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Dropbox CEO Drew Houston's 2013 MIT commencement address transcript

Network World Staff | June 10, 2013
Below is the prepared text of the commencement address by Drew Houston '05, the CEO of Dropbox, for MIT's 147th commencement held June 7, 2013.

I was going to say work on what you love, but that's not really it. It's so easy to convince yourself that you love what you're doing -- who wants to admit that they don't? When I think about it, the happiest and most successful people I know don't just love what they do, they're obsessed with solving an important problem, something that matters to them. They remind me of a dog chasing a tennis ball: Their eyes go a little crazy, the leash snaps and they go bounding off, plowing through whatever gets in the way. I have some other friends who also work hard and get paid well in their jobs, but they complain as if they were shackled to a desk.

The problem is a lot of people don't find their tennis ball right away. Don't get me wrong -- I love a good standardized test as much as the next guy, but being king of SAT prep wasn't going to be mine. What scares me is that both the poker bot and Dropbox started out as distractions. That little voice in my head was telling me where to go, and the whole time I was telling it to shut up so I could get back to work. Sometimes that little voice knows best.

It took me a while to get it, but the hardest-working people don't work hard because they're disciplined. They work hard because working on an exciting problem is fun. So after today, it's not about pushing yourself; it's about finding your tennis ball, the thing that pulls you. It might take a while, but until you find it, keep listening for that little voice.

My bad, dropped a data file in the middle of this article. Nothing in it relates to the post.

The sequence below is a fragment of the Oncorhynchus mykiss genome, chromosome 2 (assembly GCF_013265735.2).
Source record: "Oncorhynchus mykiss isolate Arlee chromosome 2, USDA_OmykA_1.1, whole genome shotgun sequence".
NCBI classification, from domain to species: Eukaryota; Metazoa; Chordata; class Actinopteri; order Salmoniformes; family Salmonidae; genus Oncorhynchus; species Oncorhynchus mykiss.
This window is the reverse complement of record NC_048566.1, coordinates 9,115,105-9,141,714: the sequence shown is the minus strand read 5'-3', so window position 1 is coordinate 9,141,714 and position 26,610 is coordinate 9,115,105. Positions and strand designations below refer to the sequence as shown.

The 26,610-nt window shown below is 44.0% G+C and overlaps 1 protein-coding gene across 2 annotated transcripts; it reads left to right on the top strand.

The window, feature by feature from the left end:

Let's go back to the summer after my graduation, the summer you're about to have. One of my fraternity brothers, Adam Smith, and his friend Matt Brezina were starting a company and we decided it would be fun for all of us to work together out of one apartment.

It was the perfect summer -- well, almost perfect. The air conditioner was broken so we were all coding in our boxers. Adam and Matt were working around the clock, but as time went on they kept getting pulled away by potential investors who would share their secrets and take them on helicopter rides. I was a little jealous -- I had been working on my company for a couple years and Adam had only been at it for a couple months. Where were my helicopter rides?

Things only got worse. August rolled around and Adam gave me the bad news: They were moving out. Not only was my supply of Hot Pockets cut off, but they were off to Silicon Valley, where the real action was happening, and I wasn't.

 

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